New Jersey Adoption Law Change Effective January 2017
A history-making law passed in 2014 by Governor Chris Christie is about to come into effect in January 2017. This legislation will unseal adoption records for adults born in New Jersey, the first time this will be possible since 1940. Adoptees, their adoptive parents and/or legal guardians, siblings and spouses, adult direct descendants, and state and federal agencies with official reasons will be able to gain access to an uncertified, long-form copy of their original birth certificate from the New Jersey Department of Health. How does this effect your Parental Rights and Obligations, Adoption laws, and privacy?
The basic idea of this legislation is that birth parents will be able to decide certain pieces of information their children will be able to access once they reach adulthood, but won’t be able to prevent the children from learning who the birth parents are. Parents can include family history and contact preferences such as direct contact, contact through an intermediary, or no contact. Although critically, the legislation states that for children adopted after August 1, 2015, parents will not be able to redact their names from the birth record, and will be limited to a “no contact” or “contact through a third party” preference.
The idea that parents who put their child up for adoption will no longer be able to hide their identities represents a massive shift in public thinking nationwide. Some of this has to do with a lessened cultural stigma regarding adoption and the traditional family unit. Birth parents have often expressed a desire to stay in touch with their children as well as their child’s adoptive family, or at the very least stay available to them in the case they wish to reach out for support or information. Additionally, most adopted children at one point or another wish to learn about their family’s background whether that be culturally, historically, or for medical purposes such as family genetics.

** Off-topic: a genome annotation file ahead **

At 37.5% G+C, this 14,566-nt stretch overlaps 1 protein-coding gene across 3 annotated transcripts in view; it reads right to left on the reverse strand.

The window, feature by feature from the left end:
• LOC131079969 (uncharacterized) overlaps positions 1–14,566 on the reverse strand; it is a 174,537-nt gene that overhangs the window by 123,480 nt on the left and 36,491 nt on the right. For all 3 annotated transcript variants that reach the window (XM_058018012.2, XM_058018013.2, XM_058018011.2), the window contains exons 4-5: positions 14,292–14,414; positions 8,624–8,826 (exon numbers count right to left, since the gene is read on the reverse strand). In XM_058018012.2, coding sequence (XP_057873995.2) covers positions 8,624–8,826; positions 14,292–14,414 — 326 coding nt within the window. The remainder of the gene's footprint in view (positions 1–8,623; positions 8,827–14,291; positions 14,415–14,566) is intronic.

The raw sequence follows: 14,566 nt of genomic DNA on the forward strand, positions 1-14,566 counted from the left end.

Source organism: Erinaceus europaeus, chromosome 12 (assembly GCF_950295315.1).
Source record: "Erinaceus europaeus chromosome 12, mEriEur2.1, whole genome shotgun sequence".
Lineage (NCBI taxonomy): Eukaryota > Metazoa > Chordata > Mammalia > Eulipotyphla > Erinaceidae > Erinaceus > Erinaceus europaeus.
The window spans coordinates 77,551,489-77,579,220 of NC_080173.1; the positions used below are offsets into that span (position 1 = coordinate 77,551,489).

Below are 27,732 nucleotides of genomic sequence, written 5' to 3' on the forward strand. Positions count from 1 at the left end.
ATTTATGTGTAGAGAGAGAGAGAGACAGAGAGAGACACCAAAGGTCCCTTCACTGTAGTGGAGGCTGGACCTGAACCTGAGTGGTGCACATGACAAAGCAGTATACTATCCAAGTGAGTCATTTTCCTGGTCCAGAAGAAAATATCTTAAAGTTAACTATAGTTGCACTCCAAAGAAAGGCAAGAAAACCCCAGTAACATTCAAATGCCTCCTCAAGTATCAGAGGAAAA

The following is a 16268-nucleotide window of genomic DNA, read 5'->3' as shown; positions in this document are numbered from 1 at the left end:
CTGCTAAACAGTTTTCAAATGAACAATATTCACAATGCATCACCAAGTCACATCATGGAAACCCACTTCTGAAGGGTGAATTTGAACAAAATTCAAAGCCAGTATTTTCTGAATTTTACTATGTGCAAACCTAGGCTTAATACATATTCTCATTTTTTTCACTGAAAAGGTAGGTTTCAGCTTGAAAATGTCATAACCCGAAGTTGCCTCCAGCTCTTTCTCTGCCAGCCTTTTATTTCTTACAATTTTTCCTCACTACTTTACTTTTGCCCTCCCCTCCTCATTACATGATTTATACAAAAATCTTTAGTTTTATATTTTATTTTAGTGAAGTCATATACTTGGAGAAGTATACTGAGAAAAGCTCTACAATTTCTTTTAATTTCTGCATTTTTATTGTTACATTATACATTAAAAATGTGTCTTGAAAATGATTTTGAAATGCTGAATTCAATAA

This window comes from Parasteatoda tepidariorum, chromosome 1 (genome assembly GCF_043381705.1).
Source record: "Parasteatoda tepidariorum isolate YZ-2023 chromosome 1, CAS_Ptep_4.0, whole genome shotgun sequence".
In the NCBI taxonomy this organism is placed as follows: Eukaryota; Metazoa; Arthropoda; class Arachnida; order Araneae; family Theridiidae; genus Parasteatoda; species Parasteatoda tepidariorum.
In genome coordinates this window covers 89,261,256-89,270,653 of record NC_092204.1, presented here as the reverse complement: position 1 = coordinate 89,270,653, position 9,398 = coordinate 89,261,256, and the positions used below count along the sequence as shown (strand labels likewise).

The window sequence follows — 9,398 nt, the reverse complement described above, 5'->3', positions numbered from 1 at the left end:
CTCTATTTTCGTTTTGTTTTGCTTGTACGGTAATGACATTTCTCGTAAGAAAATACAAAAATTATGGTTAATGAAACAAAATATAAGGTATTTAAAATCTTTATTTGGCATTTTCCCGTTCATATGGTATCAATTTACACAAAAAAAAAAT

This bill was originally vetoed by Governor Chris Christie when it first reached his desk in Trenton in 2011. He cited both concerns for privacy violations as well as the fact that anonymity had been promised to women and couples who gave their children up for adoption. However, during the signing ceremony in 2014, Chris Christie shared with the audience a very non-political reason for signing the bill. Both his sister and her husband were adopted, and the governor spoke at some length regarding how “the lack of knowledge and information they can pass on to their own children has been a cause of great concern and stress over the years”.
For more information regarding how this law may affect you or your loved ones, please contact our offices for a consultation today.